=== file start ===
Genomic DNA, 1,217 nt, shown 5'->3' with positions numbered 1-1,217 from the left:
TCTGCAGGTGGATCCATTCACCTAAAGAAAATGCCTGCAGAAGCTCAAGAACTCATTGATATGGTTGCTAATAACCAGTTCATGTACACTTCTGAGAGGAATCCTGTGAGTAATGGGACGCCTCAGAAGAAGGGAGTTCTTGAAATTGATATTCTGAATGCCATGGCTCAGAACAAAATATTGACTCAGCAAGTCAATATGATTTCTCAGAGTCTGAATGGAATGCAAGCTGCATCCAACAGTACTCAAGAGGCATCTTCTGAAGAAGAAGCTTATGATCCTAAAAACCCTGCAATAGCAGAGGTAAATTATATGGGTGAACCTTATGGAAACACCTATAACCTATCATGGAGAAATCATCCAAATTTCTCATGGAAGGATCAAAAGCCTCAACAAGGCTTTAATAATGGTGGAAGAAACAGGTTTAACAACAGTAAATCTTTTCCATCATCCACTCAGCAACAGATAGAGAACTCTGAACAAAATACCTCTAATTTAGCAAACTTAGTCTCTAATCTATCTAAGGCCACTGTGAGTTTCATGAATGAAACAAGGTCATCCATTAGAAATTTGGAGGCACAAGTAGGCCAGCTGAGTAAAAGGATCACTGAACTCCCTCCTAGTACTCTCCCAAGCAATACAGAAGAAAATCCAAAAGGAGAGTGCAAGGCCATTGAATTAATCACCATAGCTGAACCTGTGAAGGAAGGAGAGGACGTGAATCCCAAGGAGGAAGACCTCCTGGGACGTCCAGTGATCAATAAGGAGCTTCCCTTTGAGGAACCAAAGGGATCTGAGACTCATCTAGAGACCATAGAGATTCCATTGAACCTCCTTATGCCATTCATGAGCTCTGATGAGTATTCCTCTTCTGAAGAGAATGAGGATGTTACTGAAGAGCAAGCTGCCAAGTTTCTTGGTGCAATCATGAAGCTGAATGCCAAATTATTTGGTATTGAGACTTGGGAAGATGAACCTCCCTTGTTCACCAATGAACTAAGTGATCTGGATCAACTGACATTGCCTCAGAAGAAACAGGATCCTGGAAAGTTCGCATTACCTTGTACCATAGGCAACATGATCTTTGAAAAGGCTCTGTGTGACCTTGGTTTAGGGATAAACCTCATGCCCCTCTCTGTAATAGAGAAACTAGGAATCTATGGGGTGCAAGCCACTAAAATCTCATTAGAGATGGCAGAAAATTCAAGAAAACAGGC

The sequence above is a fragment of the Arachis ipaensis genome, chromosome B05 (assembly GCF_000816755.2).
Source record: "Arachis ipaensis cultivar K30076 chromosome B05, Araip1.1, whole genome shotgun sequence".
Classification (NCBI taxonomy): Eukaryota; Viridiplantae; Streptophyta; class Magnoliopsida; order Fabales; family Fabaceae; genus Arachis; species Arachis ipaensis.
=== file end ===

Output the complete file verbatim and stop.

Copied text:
Genomic DNA, 1,217 nt, shown 5'->3' with positions numbered 1-1,217 from the left:
TCTGCAGGTGGATCCATTCACCTAAAGAAAATGCCTGCAGAAGCTCAAGAACTCATTGATATGGTTGCTAATAACCAGTTCATGTACACTTCTGAGAGGAATCCTGTGAGTAATGGGACGCCTCAGAAGAAGGGAGTTCTTGAAATTGATATTCTGAATGCCATGGCTCAGAACAAAATATTGACTCAGCAAGTCAATATGATTTCTCAGAGTCTGAATGGAATGCAAGCTGCATCCAACAGTACTCAAGAGGCATCTTCTGAAGAAGAAGCTTATGATCCTAAAAACCCTGCAATAGCAGAGGTAAATTATATGGGTGAACCTTATGGAAACACCTATAACCTATCATGGAGAAATCATCCAAATTTCTCATGGAAGGATCAAAAGCCTCAACAAGGCTTTAATAATGGTGGAAGAAACAGGTTTAACAACAGTAAATCTTTTCCATCATCCACTCAGCAACAGATAGAGAACTCTGAACAAAATACCTCTAATTTAGCAAACTTAGTCTCTAATCTATCTAAGGCCACTGTGAGTTTCATGAATGAAACAAGGTCATCCATTAGAAATTTGGAGGCACAAGTAGGCCAGCTGAGTAAAAGGATCACTGAACTCCCTCCTAGTACTCTCCCAAGCAATACAGAAGAAAATCCAAAAGGAGAGTGCAAGGCCATTGAATTAATCACCATAGCTGAACCTGTGAAGGAAGGAGAGGACGTGAATCCCAAGGAGGAAGACCTCCTGGGACGTCCAGTGATCAATAAGGAGCTTCCCTTTGAGGAACCAAAGGGATCTGAGACTCATCTAGAGACCATAGAGATTCCATTGAACCTCCTTATGCCATTCATGAGCTCTGATGAGTATTCCTCTTCTGAAGAGAATGAGGATGTTACTGAAGAGCAAGCTGCCAAGTTTCTTGGTGCAATCATGAAGCTGAATGCCAAATTATTTGGTATTGAGACTTGGGAAGATGAACCTCCCTTGTTCACCAATGAACTAAGTGATCTGGATCAACTGACATTGCCTCAGAAGAAACAGGATCCTGGAAAGTTCGCATTACCTTGTACCATAGGCAACATGATCTTTGAAAAGGCTCTGTGTGACCTTGGTTTAGGGATAAACCTCATGCCCCTCTCTGTAATAGAGAAACTAGGAATCTATGGGGTGCAAGCCACTAAAATCTCATTAGAGATGGCAGAAAATTCAAGAAAACAGGC

The sequence above is a fragment of the Arachis ipaensis genome, chromosome B05 (assembly GCF_000816755.2).
Source record: "Arachis ipaensis cultivar K30076 chromosome B05, Araip1.1, whole genome shotgun sequence".
Classification (NCBI taxonomy): Eukaryota; Viridiplantae; Streptophyta; class Magnoliopsida; order Fabales; family Fabaceae; genus Arachis; species Arachis ipaensis.